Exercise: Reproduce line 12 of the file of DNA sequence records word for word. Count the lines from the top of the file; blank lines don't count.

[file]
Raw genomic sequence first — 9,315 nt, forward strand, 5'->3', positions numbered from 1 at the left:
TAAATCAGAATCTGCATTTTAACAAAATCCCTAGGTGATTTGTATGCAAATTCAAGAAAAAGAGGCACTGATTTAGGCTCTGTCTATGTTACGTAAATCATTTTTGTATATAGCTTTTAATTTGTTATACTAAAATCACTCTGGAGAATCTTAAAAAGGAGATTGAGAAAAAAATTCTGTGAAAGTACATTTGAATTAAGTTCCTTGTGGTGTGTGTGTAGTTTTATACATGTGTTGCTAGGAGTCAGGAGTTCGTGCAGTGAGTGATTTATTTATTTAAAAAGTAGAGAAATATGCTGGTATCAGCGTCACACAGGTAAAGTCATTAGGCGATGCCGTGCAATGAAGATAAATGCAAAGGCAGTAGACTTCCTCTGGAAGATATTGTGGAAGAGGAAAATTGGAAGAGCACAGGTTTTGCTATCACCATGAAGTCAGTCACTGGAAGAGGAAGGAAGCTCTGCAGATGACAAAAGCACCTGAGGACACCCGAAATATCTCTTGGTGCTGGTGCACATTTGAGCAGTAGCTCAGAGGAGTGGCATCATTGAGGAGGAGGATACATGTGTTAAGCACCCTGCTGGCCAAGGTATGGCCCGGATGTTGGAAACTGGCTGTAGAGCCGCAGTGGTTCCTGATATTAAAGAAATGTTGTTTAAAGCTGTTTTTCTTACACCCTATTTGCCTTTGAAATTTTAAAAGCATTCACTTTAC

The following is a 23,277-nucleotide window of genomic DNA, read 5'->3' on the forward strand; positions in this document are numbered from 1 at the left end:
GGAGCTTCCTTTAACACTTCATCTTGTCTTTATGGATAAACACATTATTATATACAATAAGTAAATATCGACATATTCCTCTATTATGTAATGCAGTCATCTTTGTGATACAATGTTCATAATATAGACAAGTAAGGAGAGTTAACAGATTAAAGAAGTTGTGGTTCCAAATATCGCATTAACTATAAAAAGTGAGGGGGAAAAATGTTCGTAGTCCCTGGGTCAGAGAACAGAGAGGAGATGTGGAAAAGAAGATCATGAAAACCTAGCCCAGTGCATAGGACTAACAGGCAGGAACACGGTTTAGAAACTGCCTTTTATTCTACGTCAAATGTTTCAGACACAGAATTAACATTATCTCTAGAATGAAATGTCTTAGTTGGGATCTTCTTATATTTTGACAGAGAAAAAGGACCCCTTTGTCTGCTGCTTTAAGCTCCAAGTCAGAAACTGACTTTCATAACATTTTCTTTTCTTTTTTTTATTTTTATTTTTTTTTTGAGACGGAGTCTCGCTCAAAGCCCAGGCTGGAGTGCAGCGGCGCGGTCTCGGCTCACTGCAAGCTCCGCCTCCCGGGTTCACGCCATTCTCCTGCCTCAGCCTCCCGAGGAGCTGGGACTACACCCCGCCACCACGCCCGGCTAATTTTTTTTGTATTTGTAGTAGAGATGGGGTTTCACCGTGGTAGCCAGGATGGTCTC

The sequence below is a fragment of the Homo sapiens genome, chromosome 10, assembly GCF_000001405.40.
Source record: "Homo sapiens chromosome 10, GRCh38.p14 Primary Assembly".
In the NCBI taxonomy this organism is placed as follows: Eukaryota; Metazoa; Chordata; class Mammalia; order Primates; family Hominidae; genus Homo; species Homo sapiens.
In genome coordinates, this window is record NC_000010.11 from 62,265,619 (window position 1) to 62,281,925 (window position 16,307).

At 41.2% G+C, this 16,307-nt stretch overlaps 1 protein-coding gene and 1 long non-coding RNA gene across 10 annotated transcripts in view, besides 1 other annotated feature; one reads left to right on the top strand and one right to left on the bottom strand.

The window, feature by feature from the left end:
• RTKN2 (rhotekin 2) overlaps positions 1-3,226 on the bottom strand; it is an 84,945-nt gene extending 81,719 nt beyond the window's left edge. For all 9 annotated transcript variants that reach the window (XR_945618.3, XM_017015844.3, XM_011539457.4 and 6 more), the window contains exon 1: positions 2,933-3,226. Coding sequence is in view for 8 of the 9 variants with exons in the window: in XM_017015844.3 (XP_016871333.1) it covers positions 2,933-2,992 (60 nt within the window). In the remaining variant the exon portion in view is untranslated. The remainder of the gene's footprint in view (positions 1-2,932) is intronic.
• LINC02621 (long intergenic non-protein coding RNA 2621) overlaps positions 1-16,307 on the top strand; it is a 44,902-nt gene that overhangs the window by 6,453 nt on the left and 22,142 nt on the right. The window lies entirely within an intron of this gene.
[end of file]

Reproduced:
• LINC02621 (long intergenic non-protein coding RNA 2621) overlaps positions 1-16,307 on the top strand; it is a 44,902-nt gene that overhangs the window by 6,453 nt on the left and 22,142 nt on the right. The window lies entirely within an intron of this gene.